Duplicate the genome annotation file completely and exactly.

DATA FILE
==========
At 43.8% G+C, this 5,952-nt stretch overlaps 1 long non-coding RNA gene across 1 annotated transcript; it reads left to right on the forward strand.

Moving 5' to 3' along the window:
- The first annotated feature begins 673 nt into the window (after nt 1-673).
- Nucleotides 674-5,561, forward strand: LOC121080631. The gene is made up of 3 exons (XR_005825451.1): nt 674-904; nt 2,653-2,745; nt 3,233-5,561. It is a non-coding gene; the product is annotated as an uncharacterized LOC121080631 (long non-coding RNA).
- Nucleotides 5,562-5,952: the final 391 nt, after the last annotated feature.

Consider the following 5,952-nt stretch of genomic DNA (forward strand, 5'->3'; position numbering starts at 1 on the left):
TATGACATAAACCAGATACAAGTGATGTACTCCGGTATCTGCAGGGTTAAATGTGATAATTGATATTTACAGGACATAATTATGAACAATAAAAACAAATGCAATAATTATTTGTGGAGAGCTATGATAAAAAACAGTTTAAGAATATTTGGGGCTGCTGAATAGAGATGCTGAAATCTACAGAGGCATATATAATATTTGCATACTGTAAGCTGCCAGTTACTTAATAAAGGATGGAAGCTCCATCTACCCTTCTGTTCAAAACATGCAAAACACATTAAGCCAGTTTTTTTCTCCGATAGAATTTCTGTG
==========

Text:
At 43.8% G+C, this 5,952-nt stretch overlaps 1 long non-coding RNA gene across 1 annotated transcript; it reads left to right on the forward strand.

Moving 5' to 3' along the window:
- The first annotated feature begins 673 nt into the window (after nt 1-673).
- Nucleotides 674-5,561, forward strand: LOC121080631. The gene is made up of 3 exons (XR_005825451.1): nt 674-904; nt 2,653-2,745; nt 3,233-5,561. It is a non-coding gene; the product is annotated as an uncharacterized LOC121080631 (long non-coding RNA).
- Nucleotides 5,562-5,952: the final 391 nt, after the last annotated feature.

Consider the following 5,952-nt stretch of genomic DNA (forward strand, 5'->3'; position numbering starts at 1 on the left):
TATGACATAAACCAGATACAAGTGATGTACTCCGGTATCTGCAGGGTTAAATGTGATAATTGATATTTACAGGACATAATTATGAACAATAAAAACAAATGCAATAATTATTTGTGGAGAGCTATGATAAAAAACAGTTTAAGAATATTTGGGGCTGCTGAATAGAGATGCTGAAATCTACAGAGGCATATATAATATTTGCATACTGTAAGCTGCCAGTTACTTAATAAAGGATGGAAGCTCCATCTACCCTTCTGTTCAAAACATGCAAAACACATTAAGCCAGTTTTTTTCTCCGATAGAATTTCTGTG